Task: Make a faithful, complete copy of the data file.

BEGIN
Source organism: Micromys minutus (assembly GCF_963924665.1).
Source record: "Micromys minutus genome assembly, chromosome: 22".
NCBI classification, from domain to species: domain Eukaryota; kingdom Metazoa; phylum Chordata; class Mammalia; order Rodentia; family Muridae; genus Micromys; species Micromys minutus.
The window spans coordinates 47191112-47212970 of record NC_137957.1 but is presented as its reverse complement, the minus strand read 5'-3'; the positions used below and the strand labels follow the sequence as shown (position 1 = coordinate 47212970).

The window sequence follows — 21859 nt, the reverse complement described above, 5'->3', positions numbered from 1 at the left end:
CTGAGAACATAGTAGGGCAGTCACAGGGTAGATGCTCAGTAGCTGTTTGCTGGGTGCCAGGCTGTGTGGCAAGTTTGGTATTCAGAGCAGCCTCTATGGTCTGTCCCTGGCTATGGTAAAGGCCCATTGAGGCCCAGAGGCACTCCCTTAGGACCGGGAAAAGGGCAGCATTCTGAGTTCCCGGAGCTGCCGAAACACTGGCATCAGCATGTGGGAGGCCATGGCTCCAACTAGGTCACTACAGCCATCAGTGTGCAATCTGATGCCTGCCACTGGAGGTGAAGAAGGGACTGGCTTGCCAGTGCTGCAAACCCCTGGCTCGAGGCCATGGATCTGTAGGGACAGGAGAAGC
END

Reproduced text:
Source organism: Micromys minutus (assembly GCF_963924665.1).
Source record: "Micromys minutus genome assembly, chromosome: 22".
NCBI classification, from domain to species: domain Eukaryota; kingdom Metazoa; phylum Chordata; class Mammalia; order Rodentia; family Muridae; genus Micromys; species Micromys minutus.
The window spans coordinates 47191112-47212970 of record NC_137957.1 but is presented as its reverse complement, the minus strand read 5'-3'; the positions used below and the strand labels follow the sequence as shown (position 1 = coordinate 47212970).

The window sequence follows — 21859 nt, the reverse complement described above, 5'->3', positions numbered from 1 at the left end:
CTGAGAACATAGTAGGGCAGTCACAGGGTAGATGCTCAGTAGCTGTTTGCTGGGTGCCAGGCTGTGTGGCAAGTTTGGTATTCAGAGCAGCCTCTATGGTCTGTCCCTGGCTATGGTAAAGGCCCATTGAGGCCCAGAGGCACTCCCTTAGGACCGGGAAAAGGGCAGCATTCTGAGTTCCCGGAGCTGCCGAAACACTGGCATCAGCATGTGGGAGGCCATGGCTCCAACTAGGTCACTACAGCCATCAGTGTGCAATCTGATGCCTGCCACTGGAGGTGAAGAAGGGACTGGCTTGCCAGTGCTGCAAACCCCTGGCTCGAGGCCATGGATCTGTAGGGACAGGAGAAGC